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Actionable news in GIS: GENERAL MILLS Inc,

Should You Be Taking Profits In General Mills?

Summary

General Mills is a Dividend Contender with 13 consecutive years of dividend growth.

The stable nature of General Mills, the business, has pushed the valuation to expensive levels.

Due to the valuation of shares General Mills is at best a hold and a strong candidate to take profits from the position.

General Mills is currently trading at $71.45 giving investors a current yield of 2.6%.

For decades cereal has been the go to breakfast for Americans because it's quick, easy and relatively healthy. That makes it a staple in the pantry of millions of American households. The domestic cereal market is dominated by the two largest players General Mills, Inc. (NYSE:GIS) and Kellogg Company (NYSE:K) both owning around 30% of the ready to eat cereal market.

General Mills is much more than just a cereal company with well known brands found in kitchens everywhere. There's baking products such as Bisquick, Betty Crocker, Gold Medal Flour and Pillsbury. Haagen-Dazs ice cream in the frozen section. Larabar, Cascadian Farm and Muir Glen in the organic/natural space. Fiber One and Nature Valley for those quick snack granola bars and one of the most well known yogurt brands, Yoplait.

As a long term investor I want to stock my portfolio up with as many great companies as I can and buy shares at fair value or less. Identifying great companies is the easy part of that equation, but you make your money ensuring the value is right when you buy shares.

Let's examine some qualitative factors of General Mills and why I feel that it meets the high quality standard and then dig into whether the shares represent a value.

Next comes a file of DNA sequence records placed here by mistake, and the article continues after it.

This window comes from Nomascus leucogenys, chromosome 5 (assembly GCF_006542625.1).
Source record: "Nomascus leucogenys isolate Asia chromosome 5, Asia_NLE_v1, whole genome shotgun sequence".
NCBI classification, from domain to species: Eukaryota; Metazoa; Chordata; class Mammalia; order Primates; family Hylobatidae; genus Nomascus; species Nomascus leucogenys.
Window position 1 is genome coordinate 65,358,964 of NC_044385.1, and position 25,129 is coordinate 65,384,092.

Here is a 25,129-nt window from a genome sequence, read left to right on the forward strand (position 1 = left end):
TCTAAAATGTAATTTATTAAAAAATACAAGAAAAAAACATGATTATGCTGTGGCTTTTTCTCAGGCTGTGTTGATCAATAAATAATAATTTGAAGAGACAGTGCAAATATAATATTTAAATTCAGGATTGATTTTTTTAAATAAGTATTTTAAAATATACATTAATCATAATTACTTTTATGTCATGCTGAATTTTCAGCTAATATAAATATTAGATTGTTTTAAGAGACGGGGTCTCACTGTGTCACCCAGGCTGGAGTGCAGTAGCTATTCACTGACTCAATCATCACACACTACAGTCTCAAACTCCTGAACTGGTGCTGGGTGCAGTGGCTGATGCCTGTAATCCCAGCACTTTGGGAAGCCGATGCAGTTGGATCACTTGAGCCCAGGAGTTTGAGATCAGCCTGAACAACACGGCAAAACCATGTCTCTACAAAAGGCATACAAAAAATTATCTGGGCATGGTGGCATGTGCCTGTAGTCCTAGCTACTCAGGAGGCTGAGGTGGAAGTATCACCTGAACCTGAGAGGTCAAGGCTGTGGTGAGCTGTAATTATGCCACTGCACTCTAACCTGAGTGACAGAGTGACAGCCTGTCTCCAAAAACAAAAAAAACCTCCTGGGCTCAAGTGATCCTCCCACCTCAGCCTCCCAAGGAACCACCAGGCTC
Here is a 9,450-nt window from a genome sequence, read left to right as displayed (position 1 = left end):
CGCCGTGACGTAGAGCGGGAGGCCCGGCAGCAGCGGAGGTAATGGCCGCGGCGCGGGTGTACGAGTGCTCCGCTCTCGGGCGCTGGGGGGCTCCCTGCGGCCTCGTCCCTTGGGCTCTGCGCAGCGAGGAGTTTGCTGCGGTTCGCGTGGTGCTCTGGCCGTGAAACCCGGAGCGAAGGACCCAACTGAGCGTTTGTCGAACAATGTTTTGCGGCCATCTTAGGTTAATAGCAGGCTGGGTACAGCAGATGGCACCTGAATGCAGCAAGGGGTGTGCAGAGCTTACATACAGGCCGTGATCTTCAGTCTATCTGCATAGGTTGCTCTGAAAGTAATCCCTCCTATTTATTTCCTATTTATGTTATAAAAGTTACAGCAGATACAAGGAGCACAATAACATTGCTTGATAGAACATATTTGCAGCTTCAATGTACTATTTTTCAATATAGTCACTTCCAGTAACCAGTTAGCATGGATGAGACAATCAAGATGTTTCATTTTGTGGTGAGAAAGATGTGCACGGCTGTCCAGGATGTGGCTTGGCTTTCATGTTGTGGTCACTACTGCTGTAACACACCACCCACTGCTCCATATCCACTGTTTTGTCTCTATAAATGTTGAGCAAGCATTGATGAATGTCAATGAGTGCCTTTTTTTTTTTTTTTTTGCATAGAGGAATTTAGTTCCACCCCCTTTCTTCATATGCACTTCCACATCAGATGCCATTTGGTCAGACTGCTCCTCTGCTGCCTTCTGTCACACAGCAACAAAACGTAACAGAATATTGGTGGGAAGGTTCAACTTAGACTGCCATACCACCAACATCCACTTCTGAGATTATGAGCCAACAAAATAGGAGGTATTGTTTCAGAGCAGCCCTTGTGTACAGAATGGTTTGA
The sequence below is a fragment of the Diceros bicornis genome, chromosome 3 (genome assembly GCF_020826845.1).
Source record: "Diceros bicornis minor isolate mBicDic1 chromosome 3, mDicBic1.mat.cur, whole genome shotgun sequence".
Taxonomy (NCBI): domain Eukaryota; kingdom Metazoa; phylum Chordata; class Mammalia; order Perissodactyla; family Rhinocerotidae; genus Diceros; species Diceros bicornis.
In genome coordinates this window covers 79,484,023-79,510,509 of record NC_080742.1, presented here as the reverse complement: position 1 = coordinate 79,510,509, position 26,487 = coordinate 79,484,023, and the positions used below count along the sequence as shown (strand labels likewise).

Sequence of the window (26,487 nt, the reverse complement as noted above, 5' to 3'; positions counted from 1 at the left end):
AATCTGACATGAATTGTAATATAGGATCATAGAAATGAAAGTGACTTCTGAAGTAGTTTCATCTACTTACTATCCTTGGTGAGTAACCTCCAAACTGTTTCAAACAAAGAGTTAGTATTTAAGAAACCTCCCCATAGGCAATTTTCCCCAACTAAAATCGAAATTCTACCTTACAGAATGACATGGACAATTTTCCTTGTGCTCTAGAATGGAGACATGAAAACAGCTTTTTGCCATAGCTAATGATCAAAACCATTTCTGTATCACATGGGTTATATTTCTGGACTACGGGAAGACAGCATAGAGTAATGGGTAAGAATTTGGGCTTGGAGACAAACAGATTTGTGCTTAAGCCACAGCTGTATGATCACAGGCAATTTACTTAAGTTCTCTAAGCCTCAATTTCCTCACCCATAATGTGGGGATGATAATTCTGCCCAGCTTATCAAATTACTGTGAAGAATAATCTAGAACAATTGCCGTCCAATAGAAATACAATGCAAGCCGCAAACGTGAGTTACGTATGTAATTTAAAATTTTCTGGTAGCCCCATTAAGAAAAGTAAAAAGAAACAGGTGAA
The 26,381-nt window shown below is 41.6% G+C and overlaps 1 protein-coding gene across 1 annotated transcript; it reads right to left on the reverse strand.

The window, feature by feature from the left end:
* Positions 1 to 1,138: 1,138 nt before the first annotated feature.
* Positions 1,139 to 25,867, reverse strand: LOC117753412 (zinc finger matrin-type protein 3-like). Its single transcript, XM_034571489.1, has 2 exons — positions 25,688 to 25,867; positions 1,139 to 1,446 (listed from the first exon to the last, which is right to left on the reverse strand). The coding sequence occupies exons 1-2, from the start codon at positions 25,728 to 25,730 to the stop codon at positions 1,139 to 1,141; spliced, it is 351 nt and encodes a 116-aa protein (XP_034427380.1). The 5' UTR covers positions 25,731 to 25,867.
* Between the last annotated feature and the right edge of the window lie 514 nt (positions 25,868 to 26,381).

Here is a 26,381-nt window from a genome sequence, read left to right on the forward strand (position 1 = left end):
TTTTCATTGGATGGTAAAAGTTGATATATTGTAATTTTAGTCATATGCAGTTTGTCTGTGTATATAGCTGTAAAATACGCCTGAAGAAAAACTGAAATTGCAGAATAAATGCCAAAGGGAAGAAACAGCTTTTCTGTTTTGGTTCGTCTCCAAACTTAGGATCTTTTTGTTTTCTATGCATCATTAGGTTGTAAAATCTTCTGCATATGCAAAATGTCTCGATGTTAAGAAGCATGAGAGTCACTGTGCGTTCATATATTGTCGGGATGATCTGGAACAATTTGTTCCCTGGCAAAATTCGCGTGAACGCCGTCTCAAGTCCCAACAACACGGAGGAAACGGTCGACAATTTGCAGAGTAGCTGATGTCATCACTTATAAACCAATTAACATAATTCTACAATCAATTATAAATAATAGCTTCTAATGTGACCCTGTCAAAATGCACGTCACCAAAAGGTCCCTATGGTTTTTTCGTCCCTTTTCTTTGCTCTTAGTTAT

How about that dividend?

Before I invest in a company I want to make sure that it meets my own subjective qualitative factors. Sadly companies don't carry around a sign that says high quality so we have to look for clues within the numbers. One of the quickest ways to identify a company that is likely to be high quality is by examining its dividend record.

Companies don't just stumble into a lengthy streak of dividend payments. They must make a concerted effort to consistently grow the business and in turn the dividend.

General Mills had paid and raised dividends for 13 consecutive years giving them the title of Dividend Contender. While the recent dividend growth streak only dates back to 2003, General Mills has paid at least the same level of dividends dating back to 1899.

The following chart shows the quarterly dividend payment from General Mills since 1993.

General Mills dividend history isn't exactly one that you can count on like clockwork with flat dividends, raises every quarter, then raises once a year and so far in 2016 two raises. Due to the inconsistent nature of General Mills dividend increases I prefer to look at the percentage increases over longer periods of time to see what General Mills has really given investors over time.

The following chart shows the 1-year, 3-year, 5-year and 10-year dividend growth rates from 2002 through 2016.

Year over year dividend growth has been very inconsistent ranging from 0% all the way up to nearly 17%. Due to the variance in business trends I prefer to examine dividend growth rates covering 3-year, 5-year and 10-year periods to smooth out the year to year fluctuations.

The dividend growth rate for all 4 time periods is solidly in the high single digit to low teens per year.

A growing dividend is wonderful for investors; however, if the payout ratios get stretched too thin then the safety and ability to continue growing come into question.

As you can see the payout ratio based on earnings as well as free cash flow has been on the rise. A rising payout ratio lets investors know that not all of the past dividend growth has come from true growth of the underlying company, rather from management paying out a larger portion of net income and free cash flow to shareholders.

By analyzing the dividend history of General Mills we can make two important observations. One, that General Mills has a shareholder friendly management willing to boost payouts to investors. And two, that General Mills has the potential to be a high quality company and in turn a great investment if the valuation is right.

Historic Metrics

General Mills dividend history says a lot about the company; however, it would be imprudent to only examine the company from one perspective. As such we need to...


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